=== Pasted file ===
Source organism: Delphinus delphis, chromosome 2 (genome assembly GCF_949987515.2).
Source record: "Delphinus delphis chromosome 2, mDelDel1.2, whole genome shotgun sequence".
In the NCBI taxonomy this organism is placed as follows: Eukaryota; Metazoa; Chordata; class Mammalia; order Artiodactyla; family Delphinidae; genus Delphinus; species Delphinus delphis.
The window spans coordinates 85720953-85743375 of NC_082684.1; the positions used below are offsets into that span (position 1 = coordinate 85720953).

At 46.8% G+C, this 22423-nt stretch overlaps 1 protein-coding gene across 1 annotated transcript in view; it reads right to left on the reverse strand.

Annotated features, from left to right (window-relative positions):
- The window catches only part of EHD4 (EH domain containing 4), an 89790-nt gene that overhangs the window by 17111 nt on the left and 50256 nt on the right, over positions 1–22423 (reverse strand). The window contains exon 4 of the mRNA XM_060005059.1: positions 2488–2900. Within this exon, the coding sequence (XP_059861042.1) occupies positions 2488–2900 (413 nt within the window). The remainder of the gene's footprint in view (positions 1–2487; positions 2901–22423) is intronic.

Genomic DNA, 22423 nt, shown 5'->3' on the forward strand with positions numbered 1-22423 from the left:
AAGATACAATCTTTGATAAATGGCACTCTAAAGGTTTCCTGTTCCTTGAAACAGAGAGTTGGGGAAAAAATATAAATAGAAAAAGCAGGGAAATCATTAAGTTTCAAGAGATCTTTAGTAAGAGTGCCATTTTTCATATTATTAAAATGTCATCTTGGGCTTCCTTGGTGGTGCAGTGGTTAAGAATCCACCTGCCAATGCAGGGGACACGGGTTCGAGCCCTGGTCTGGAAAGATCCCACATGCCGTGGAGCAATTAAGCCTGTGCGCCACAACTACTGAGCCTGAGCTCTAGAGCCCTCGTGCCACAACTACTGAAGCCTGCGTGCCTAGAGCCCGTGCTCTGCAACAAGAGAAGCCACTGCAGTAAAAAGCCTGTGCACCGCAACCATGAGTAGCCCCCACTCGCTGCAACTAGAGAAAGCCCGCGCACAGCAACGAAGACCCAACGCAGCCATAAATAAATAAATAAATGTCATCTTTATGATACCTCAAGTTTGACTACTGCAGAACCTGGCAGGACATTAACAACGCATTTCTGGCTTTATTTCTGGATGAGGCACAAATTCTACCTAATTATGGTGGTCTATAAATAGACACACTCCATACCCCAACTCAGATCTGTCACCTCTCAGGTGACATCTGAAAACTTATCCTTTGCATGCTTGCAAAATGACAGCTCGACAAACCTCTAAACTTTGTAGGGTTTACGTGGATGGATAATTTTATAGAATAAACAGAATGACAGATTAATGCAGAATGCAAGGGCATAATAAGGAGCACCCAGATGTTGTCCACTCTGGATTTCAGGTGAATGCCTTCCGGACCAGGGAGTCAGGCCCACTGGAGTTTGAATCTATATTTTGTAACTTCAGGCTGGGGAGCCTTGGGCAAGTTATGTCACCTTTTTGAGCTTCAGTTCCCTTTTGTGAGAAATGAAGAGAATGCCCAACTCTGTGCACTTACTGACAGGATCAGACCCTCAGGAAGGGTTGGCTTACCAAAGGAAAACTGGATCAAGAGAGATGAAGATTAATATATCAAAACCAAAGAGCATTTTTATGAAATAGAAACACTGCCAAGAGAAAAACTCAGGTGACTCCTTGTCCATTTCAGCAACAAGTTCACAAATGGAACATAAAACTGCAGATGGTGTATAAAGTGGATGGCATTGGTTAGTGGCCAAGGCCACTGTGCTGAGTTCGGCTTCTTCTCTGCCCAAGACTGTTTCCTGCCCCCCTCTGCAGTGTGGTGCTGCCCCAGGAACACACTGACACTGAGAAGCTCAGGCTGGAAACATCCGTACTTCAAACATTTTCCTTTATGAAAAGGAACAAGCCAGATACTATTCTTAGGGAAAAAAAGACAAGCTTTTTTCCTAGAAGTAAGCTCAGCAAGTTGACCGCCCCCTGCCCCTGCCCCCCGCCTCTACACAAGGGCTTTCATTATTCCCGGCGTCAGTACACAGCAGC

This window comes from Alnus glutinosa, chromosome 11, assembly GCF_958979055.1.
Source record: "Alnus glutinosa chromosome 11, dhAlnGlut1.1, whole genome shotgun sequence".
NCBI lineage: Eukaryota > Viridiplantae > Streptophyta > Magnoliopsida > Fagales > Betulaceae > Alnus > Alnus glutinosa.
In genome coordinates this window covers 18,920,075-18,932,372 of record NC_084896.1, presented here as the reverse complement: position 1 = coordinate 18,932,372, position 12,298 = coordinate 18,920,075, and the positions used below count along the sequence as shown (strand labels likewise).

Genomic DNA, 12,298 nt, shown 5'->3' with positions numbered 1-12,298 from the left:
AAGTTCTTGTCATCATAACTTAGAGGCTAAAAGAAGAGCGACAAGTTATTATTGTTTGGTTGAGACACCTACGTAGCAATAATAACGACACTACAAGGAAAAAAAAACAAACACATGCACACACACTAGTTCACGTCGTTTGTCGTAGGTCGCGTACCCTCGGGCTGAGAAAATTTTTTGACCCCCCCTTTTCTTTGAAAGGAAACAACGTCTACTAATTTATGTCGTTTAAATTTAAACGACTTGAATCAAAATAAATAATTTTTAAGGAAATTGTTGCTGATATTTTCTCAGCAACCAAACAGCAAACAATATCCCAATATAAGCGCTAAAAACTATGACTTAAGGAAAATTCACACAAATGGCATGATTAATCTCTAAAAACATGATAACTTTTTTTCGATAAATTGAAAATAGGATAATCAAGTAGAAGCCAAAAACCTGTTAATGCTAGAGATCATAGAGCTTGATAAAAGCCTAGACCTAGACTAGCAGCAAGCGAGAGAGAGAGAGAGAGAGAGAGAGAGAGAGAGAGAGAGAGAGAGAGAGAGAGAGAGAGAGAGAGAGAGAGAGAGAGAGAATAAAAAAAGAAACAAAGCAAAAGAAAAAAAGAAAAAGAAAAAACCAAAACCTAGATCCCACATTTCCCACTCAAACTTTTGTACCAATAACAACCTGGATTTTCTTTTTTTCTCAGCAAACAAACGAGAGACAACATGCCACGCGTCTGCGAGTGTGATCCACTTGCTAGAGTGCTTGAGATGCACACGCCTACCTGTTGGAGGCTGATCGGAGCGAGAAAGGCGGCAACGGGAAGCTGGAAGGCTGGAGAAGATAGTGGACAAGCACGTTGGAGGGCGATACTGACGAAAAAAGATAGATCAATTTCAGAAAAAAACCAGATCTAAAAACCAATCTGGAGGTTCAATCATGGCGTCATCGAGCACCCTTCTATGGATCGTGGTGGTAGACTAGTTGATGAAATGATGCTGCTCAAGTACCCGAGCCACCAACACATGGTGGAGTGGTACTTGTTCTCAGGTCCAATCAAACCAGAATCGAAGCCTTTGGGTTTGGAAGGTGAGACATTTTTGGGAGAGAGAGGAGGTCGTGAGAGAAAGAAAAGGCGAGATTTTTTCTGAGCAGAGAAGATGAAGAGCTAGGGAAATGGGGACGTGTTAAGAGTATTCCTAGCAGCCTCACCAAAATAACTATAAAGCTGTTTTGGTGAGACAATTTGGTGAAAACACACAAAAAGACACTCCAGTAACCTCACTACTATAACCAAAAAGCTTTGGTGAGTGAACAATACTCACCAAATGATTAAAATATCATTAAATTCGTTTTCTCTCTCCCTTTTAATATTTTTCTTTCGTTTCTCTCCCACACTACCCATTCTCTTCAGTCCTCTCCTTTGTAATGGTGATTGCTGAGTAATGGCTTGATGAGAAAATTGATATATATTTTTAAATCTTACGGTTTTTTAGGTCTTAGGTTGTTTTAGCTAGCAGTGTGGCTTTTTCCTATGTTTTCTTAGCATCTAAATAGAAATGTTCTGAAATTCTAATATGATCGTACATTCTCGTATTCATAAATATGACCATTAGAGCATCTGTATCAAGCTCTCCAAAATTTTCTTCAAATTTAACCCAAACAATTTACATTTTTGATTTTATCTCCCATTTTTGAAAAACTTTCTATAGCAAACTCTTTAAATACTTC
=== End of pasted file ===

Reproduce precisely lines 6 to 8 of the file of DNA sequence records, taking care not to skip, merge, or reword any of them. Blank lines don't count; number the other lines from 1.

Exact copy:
Annotated features, from left to right (window-relative positions):
- The window catches only part of EHD4 (EH domain containing 4), an 89790-nt gene that overhangs the window by 17111 nt on the left and 50256 nt on the right, over positions 1–22423 (reverse strand). The window contains exon 4 of the mRNA XM_060005059.1: positions 2488–2900. Within this exon, the coding sequence (XP_059861042.1) occupies positions 2488–2900 (413 nt within the window). The remainder of the gene's footprint in view (positions 1–2487; positions 2901–22423) is intronic.

Genomic DNA, 22423 nt, shown 5'->3' on the forward strand with positions numbered 1-22423 from the left: